In this book, James Aageson likens interpretation to a conversation
and uses Paul as a model for illustrating this. In Paul's
case, interpretation is a conversation between Paul and
scripture. Aageson gives four case studies of Paul conversing
with scripture: Paul's use of Abraham texts, his understanding of
Israel, his use of the figure of Adam, and his seeing christ as a
figure by which all traditions are understood in new ways.
As a Jew, Paul learned the skills of biblical interpretation and
placed them in the service of a christological and ecclesiological
message. For Paul, scriptural texts had integrity and
generated a message for his own time and situation.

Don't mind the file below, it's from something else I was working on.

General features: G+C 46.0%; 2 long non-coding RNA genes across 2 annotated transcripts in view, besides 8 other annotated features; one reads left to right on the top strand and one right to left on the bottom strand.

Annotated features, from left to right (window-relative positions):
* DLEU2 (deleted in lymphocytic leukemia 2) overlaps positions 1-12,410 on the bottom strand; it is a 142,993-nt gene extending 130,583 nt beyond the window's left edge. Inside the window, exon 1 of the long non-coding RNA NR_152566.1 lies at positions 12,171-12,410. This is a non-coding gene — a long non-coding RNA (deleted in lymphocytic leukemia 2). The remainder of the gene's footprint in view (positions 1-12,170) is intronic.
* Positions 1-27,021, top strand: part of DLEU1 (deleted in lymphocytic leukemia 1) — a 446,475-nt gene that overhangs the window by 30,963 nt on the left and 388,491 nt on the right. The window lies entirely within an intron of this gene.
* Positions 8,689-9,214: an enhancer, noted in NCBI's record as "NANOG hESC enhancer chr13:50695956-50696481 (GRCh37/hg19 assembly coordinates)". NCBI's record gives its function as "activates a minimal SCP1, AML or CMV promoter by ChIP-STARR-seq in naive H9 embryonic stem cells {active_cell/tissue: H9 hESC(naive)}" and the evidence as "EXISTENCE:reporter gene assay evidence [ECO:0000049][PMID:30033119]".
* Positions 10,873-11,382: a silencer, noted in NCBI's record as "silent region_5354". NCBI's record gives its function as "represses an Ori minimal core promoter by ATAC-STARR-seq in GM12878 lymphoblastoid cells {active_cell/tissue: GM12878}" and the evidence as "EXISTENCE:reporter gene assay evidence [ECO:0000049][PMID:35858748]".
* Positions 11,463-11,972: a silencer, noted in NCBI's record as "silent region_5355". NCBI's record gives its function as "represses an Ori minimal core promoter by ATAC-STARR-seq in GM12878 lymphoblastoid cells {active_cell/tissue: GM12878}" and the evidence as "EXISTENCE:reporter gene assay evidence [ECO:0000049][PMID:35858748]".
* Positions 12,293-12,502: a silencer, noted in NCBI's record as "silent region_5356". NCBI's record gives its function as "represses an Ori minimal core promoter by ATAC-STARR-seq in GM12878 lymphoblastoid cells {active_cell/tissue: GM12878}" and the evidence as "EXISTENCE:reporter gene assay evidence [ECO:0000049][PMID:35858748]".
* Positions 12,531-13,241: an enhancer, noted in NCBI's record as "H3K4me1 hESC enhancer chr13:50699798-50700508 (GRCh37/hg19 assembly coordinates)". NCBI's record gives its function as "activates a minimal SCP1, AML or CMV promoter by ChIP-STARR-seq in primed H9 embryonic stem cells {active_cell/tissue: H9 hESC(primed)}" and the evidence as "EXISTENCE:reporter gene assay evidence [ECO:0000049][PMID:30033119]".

Aageson offers a good introductory survey of the most important
passages in which Paul quotes and interprets Old Testament texts . .
. The book highlights Paul's creative hermeneutical transformations
of inherited traditions and argues that theological interpreters in
the church today must be willing to carry forward similarly creative
readings. . . . The book gathers some important results of recent
Pauline studies and makes them accessible for a broad readership.
Richard B. Hays
Associate Professor of New Testament
Durham, North Carolina